Shipment-level models are typically estimated as Discrete Choice Models (DCMs). DCMs try to capture the decision-making behavior of the agent in charge of making decisions on mode/vehicle choice, using Random Utility Theory (Manski 1973, Manski 1977). DCMs express the probability of choosing a mode/vehicle as a function of such variables as shipment size, cost and time for each mode/vehicle alternative, commodity type, and the attributes of the shipper. These utility functions, because of their empirical nature, capture the effects of the key independent variables without having to collect highly detailed data about each and every variable that could influence freight mode/vehicle choices.
The data needed to estimate and use these modes are disaggregate, typically at the shipment level. The power of DCMs resides in their ability to consider the effect of spatial variables, e.g., the distance between an establishment and the closest rail terminal, or the effects of the frequency of rail service on the waiting times and ultimately the mode/vehicle decision. DCMs provide a better platform to capture the interdependence between shipment size and the mode choice (endogeneity), and multiple ways to consider the interactions among various vehicle types for a given mode. The methodological alternatives include: nested logit models with choices of mode/vehicles and shipment sizes (Chiang et al. 1981); advanced models that explicitly treat shipment size as a continuous model that is embedded in the mode/vehicle choice model (McFadden et al. 1986); and models that use instrumental variable techniques (Holguín-Veras 2002).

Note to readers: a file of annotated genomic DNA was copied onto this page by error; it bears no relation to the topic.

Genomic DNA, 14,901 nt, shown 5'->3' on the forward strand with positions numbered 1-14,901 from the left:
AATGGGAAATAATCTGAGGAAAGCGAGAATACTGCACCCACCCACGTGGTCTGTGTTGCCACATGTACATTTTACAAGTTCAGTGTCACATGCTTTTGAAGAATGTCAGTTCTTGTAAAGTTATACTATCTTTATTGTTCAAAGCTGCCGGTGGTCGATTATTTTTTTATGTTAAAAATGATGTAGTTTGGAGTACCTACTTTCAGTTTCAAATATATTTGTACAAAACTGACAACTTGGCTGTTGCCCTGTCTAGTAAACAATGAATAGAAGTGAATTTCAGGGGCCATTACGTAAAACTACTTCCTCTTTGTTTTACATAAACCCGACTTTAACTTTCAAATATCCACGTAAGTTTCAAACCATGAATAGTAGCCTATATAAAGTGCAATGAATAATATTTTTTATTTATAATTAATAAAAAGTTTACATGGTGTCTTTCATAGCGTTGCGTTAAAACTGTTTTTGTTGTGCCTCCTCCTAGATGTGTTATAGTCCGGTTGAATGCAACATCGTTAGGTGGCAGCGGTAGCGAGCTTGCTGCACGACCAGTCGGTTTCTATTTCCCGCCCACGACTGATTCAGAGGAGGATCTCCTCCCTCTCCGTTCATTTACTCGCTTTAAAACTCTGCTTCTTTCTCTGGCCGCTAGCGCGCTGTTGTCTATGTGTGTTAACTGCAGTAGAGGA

It should be noted that the CFS public use data file released by the Bureau of Transportation Statistics and the Bureau of the Census provide much of the data needed for estimation and application of discrete choice models to the study of freight mode choice. However, since data about freight vehicles are not collected, the CFS data cannot be used to study freight vehicle choice (particularly for trucking).